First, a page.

3. Build a team of social superstars.

Your community is filled with experts who are local players in their fields. Find a resident foodie or chef, a colorful historian, a local crafter, and a young professional in the know about nightlife or trends—highlighting expertise that supports your destination’s strengths. Invite them to guest blog and build a playbook of rotating content that promotes the assets of your community. These expert bloggers lend authenticity and personality to your destination marketing efforts—and by the way, are rewarded by the opportunity to promote their passion. Photography is the language of experience. Rich, emotional imagery sells your community best—that is if it’s seen. Make the most of the visual nature of social media to maximize your exposure. Facebook, Instagram and Pinterest are continuing to refine their offerings with features that are travel-brand friendly. Skift, the largest travel industry intelligence platform details the new and powerful “rich” pins you should be using in this article. Pinterest recommends creating a board of their Place Pins, one of the rich pins launched in 2013. You can set up boards and invite influencers or groups to take over that board for the week. For example, if you’ve got a Pinterest board for the museums in your city, invite the Public Relations or Marketing officer from your arts organizations to Pin on that board for the week. You could cycle through many of your boards by organizing stakeholder takeovers just once a month and reward your followers with exciting, new content.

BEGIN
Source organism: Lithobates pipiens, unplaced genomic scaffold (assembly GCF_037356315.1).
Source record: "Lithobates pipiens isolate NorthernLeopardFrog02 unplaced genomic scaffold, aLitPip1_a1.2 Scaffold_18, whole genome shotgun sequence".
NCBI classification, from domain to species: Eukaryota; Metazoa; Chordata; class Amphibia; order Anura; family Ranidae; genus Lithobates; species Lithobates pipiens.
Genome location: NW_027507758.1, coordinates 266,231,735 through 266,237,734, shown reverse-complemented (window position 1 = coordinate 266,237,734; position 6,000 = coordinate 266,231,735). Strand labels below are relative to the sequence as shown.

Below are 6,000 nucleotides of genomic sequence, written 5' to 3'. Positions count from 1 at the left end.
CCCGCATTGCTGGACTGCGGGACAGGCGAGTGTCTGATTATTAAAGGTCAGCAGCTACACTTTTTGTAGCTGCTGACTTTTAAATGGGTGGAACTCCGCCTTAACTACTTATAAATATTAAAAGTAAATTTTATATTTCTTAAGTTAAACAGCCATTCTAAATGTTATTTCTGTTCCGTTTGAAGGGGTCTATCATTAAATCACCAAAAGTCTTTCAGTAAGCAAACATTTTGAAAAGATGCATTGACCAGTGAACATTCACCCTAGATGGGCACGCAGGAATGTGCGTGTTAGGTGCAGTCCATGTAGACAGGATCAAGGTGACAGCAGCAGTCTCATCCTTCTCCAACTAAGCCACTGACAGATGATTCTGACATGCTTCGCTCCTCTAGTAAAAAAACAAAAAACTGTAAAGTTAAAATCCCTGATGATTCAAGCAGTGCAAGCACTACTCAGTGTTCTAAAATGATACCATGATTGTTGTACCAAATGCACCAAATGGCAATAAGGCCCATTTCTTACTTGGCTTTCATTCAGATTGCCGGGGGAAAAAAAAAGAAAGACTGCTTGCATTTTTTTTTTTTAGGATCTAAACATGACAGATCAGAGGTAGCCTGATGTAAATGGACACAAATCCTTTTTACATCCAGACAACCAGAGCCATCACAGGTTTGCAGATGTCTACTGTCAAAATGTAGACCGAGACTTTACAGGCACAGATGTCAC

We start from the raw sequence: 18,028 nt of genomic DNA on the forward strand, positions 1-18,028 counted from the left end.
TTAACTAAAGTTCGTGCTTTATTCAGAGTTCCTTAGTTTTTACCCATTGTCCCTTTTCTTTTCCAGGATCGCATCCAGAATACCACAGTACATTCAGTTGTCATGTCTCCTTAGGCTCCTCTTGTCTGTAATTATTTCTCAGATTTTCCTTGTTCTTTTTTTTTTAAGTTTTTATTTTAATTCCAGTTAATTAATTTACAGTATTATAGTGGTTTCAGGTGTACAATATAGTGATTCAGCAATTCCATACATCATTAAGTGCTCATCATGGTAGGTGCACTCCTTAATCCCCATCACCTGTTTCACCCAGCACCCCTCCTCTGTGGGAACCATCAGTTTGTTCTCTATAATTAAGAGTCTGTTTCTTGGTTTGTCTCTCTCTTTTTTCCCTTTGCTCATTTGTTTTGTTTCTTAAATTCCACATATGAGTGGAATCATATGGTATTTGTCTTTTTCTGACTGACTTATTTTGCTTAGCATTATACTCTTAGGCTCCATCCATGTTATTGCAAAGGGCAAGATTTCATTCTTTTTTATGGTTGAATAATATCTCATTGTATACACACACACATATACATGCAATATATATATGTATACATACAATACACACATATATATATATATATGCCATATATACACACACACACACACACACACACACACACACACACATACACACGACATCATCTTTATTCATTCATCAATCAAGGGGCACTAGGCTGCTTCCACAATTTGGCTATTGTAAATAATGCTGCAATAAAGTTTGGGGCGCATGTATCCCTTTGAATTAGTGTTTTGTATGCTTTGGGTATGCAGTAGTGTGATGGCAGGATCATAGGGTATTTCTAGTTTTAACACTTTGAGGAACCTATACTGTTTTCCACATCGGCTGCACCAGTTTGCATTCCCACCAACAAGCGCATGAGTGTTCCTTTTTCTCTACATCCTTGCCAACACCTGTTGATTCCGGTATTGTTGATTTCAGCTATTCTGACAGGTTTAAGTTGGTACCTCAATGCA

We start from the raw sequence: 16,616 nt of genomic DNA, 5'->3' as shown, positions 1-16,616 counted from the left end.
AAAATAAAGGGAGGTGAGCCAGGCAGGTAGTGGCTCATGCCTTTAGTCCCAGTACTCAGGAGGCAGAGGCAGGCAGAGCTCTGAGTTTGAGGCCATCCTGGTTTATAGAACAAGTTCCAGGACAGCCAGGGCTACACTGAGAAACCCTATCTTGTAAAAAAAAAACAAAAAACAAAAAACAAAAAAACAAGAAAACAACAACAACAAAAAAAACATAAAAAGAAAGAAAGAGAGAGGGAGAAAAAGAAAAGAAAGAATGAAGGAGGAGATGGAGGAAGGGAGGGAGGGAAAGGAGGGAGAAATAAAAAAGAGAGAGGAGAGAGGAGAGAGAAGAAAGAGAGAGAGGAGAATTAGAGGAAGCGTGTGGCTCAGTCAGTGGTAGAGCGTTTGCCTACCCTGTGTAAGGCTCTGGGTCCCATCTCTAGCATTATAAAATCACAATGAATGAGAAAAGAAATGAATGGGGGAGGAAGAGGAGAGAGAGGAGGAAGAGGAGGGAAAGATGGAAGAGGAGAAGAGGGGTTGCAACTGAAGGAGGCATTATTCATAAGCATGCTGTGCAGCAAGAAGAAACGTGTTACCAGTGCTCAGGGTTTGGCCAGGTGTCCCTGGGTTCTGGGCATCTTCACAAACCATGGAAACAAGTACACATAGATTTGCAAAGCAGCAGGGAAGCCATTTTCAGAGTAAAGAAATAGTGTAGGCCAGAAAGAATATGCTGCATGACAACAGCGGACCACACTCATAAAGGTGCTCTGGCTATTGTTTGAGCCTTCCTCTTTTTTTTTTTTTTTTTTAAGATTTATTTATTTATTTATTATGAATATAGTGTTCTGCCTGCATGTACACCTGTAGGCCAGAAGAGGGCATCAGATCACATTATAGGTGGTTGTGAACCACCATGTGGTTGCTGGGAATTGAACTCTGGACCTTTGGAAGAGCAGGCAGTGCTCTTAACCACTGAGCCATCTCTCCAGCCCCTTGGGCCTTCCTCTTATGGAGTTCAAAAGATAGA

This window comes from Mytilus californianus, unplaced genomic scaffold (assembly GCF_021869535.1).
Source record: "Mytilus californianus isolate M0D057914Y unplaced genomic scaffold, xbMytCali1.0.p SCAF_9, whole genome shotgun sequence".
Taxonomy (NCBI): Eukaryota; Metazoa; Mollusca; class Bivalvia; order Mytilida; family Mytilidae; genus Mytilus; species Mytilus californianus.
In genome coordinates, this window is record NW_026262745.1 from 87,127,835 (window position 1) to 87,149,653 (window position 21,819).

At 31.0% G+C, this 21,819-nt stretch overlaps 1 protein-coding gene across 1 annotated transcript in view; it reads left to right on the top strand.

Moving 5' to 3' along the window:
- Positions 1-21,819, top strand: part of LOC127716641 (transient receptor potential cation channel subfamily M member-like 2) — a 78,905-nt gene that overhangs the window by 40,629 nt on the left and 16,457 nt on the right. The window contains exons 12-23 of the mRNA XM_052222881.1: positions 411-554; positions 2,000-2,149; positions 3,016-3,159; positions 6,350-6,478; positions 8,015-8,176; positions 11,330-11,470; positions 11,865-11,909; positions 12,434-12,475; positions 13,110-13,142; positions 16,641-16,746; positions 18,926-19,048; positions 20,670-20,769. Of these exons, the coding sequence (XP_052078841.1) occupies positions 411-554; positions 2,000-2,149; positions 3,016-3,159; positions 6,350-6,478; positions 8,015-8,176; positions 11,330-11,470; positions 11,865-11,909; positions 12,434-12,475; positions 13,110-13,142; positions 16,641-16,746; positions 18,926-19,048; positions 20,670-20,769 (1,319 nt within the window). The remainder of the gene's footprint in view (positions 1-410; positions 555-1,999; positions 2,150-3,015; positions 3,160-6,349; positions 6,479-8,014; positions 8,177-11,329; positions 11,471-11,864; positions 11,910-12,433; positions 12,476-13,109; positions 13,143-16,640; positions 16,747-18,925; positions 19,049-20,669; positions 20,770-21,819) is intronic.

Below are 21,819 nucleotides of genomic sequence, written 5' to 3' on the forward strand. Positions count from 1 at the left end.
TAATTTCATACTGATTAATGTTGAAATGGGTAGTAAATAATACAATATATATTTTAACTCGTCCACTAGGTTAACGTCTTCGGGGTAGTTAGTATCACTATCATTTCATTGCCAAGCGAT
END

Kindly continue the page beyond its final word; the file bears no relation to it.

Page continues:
4. Share a dedicated hashtag to steer your team toward their goal.

As your DMO builds a team of locals invested in seeing the community succeed with visitors, you can tie their efforts together with a dedicated hashtag. Originally utilized to support linking tweets together in a common thread on Twitter, hashtagged phrases now connect conversations on Facebook, Tumblr, Instagram, Google+, and Pinterest as well. Select a short, easy-to-remember phrase—make it unique to your city or brand. Then begin using it in your social posts, replies and comments. Encourage restaurants, shops, attractions and accommodations to utilize your DMO hashtag to populate your feed with posts from their social media accounts. Using hashtags will increase the post exposure and can be very valuable when promoting events. Don’t forget to use your hashtag outside of social media too. Just like your destination’s URL, your dedicated hashtag can (and should!) appear in traditional media. Think about adding your hashtag to your destination’s visitor guide, rack cards and even magazine ads. Encourage local users to use your hashtag by acknowledging their posts with a contest, repost or post of the week badge. Or go further—reward your fans and followers with hashtag swag. A good hashtag might make a great t-shirt! Even small to medium-sized CVBs are harnessing the power of social media through hashtags and other searchable data. Platforms such as Crowdriff allow authentic, fresh content sourced by locals as well as visitors to populate their websites and appear in marketing materials. Don’t be discouraged if this effort doesn’t take off overnight. This effort, like any other team building, takes practice and coaching. A local ambassador team can bring winning numbers to your feeds that your DMO staff couldn’t accomplish on their own. There are only so many hours in a day and days in a week. And there are only so many tasks each person on your team can do. Growing a team of ambassadors to help spread the word about all your city has to offer is a winning strategy. Whether through formal certification programs, annual informational meetings, volunteers strategically placed throughout the community, guest blog posts, or social media takeovers, utilizing locals is a way to get a little extra hustle in your marketing game.